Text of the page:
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    using a zener to snub an inductor isnt rally a good idea. the snubber diode is to absorb the reverse voltage as the coil field colapses. for this, the diode is connected oposite to the polarity of the power applied to the coil. a zenner connected that way would limit the voltage applied to the coil.
     
  8. Artbuc

    Thread Starter New Member

    Jun 8, 2014
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    I would configure the shunt as shown in the TE document linked in my first post. Unless I am missing something, it would not have any effect on the voltage applied to coil. It would ensure 20 volts of "back" emf when the coil de-energizes to extend relay contact life. Since Vce max for my transistor is 60 volts, all should be well. Of course it is entirely possible that I am misunderstanding the concept.
     
  9. Alec_t

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    Sep 17, 2013
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    Can't you just use a regular silicon diode (e.g. 1N400x), rather than a zener?
     
  10. ericgibbs

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    This image from the OP's pdf is the usual way, diode and zener, it gives a faster relay release than a single diode.

    E
     
  11. Alec_t

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    Sep 17, 2013
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    True, but I saw no indication that release time was an issue here.
     
  12. Artbuc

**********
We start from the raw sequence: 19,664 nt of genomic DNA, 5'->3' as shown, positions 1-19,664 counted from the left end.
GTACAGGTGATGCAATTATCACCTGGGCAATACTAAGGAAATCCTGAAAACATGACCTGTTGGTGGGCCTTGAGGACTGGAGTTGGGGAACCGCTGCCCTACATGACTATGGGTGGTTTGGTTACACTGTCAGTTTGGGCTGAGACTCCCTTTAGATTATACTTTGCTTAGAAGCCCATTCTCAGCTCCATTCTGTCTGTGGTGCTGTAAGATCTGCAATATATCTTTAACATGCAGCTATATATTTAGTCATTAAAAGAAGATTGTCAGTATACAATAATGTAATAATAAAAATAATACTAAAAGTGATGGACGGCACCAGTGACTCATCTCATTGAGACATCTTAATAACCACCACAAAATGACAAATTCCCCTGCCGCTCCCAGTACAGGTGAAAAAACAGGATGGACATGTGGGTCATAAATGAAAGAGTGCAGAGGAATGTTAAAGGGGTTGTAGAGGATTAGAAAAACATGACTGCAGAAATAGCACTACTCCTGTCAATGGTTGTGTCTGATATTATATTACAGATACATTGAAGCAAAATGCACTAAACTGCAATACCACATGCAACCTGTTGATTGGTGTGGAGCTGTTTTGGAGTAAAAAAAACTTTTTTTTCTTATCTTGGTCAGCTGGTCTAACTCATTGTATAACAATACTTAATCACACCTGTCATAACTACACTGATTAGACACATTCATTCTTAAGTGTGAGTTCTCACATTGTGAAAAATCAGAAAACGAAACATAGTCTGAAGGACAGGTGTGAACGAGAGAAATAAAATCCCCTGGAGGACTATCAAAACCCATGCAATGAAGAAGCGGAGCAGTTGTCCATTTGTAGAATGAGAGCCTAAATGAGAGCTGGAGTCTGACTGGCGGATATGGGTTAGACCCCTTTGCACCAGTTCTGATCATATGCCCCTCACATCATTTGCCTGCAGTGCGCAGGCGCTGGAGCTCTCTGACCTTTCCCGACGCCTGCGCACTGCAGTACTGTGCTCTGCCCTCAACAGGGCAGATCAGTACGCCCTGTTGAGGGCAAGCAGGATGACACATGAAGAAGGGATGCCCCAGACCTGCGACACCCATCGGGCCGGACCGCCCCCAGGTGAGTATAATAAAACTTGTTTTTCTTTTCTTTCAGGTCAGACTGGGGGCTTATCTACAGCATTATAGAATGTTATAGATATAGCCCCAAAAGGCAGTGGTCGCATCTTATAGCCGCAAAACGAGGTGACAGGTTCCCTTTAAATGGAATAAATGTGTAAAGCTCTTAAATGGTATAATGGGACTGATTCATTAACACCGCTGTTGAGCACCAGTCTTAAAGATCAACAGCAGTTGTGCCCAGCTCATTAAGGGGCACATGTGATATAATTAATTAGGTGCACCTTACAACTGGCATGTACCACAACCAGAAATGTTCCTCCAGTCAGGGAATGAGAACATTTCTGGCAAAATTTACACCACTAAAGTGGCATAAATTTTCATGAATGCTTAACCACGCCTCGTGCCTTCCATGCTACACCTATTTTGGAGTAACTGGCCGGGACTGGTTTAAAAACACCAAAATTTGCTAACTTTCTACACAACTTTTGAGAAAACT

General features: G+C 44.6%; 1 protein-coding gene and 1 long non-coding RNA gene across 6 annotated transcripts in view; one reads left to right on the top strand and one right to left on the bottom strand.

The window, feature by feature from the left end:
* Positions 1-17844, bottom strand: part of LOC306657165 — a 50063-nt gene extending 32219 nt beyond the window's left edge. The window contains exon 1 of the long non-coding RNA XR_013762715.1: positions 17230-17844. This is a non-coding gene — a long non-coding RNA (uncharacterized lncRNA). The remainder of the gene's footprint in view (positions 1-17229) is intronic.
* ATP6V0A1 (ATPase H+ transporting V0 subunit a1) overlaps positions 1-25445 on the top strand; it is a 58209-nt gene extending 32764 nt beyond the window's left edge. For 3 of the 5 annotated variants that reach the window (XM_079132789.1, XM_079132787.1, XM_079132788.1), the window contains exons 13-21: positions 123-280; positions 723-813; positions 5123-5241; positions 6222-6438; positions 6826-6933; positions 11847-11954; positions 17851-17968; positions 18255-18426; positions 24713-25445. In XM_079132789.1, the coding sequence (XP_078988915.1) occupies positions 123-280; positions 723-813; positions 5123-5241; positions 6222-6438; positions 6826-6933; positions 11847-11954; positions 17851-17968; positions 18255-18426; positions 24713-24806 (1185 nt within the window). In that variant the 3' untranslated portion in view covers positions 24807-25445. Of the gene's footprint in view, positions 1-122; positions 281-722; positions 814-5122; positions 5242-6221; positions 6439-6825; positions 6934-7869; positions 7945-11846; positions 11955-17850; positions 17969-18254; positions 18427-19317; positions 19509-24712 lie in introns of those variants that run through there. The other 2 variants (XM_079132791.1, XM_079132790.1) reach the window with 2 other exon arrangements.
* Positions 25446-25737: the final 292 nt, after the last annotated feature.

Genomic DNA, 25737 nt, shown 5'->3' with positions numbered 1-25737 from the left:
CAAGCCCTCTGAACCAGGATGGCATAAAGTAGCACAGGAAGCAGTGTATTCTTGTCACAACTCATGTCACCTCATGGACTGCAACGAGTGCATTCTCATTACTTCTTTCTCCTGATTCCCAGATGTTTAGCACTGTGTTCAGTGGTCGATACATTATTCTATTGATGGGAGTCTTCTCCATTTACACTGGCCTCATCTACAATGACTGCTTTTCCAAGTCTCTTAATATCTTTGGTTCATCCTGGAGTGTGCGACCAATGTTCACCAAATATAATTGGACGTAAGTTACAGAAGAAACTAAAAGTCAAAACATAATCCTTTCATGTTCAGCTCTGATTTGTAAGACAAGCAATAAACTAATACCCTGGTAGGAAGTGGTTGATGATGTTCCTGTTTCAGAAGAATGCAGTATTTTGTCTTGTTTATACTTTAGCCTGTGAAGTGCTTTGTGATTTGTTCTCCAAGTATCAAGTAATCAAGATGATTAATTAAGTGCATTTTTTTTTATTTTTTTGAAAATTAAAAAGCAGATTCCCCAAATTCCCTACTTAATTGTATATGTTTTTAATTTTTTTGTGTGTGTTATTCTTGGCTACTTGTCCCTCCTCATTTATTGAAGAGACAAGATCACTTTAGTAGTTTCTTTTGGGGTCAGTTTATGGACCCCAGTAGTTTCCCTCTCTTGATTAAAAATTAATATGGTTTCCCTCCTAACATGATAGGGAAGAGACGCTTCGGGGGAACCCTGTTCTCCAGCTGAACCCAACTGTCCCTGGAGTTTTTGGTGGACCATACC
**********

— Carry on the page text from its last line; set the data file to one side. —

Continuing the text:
Thread Starter New Member

    Jun 8, 2014
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    Yes, that is what I am doing now and what you typically see when you google relay flywheel diodes. I just read the TE document and thought I would get fancy. Probably not very important as the first relay lasted many years without any diode protection and so did the transistor. I say many years because I cut apart the old relay and saw it did contain some short of shunt but it had burned away.
     
  13. ericgibbs

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    hi alec,
    I would agree, its just because the OP is quoting from an earlier post pdf which states a diode/zener combination is faster, which the OP may consider necessary.?

    E
     
  14. Artbuc

    Thread Starter New Member

    Jun 8, 2014
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    Actually, I thought the purpose of the zener was to reduce arcing and extend relay contact life?
     
  15. ericgibbs

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    Jan 29, 2010
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    hi,
    When the current flowing in an inductor is interrupted, ie: the relay coil a back EMF is generated.

    The value of this EMF is calculated using Lenz's Law EMF = - L di/dt.
    Which basically means the faster the given current flowing in the inductor is interrupted the higher the back EMF.
    If this EMF is not limited in some way this very high EMF will possibly damage the driving transistor as well as radiating a strong EMF field from the inductor which can cause problems in other parts of the circuit.
    To clamp/limit the EMF peak its possible to use a series resistor and capacitor across the inductor or use a clamp diode.

    The diode conducts when the EMF exceeds the supply voltage + 0.7V.
    The downside is that relay release time is increased due to the current flowing around the diode and inductor circuit.

    In some circuits its important that the release time of the relay or solenoid is not increased by the clamping, so a zener and diode combination is used.
    The back EMF will exceed the supply voltage by the zener voltage + the diode voltage. Usually a zener and diode clamp is less effective in reducing radiated EMF. Also the driving transistor must be chosen that the Vce maximum voltage is not exceeded.

    E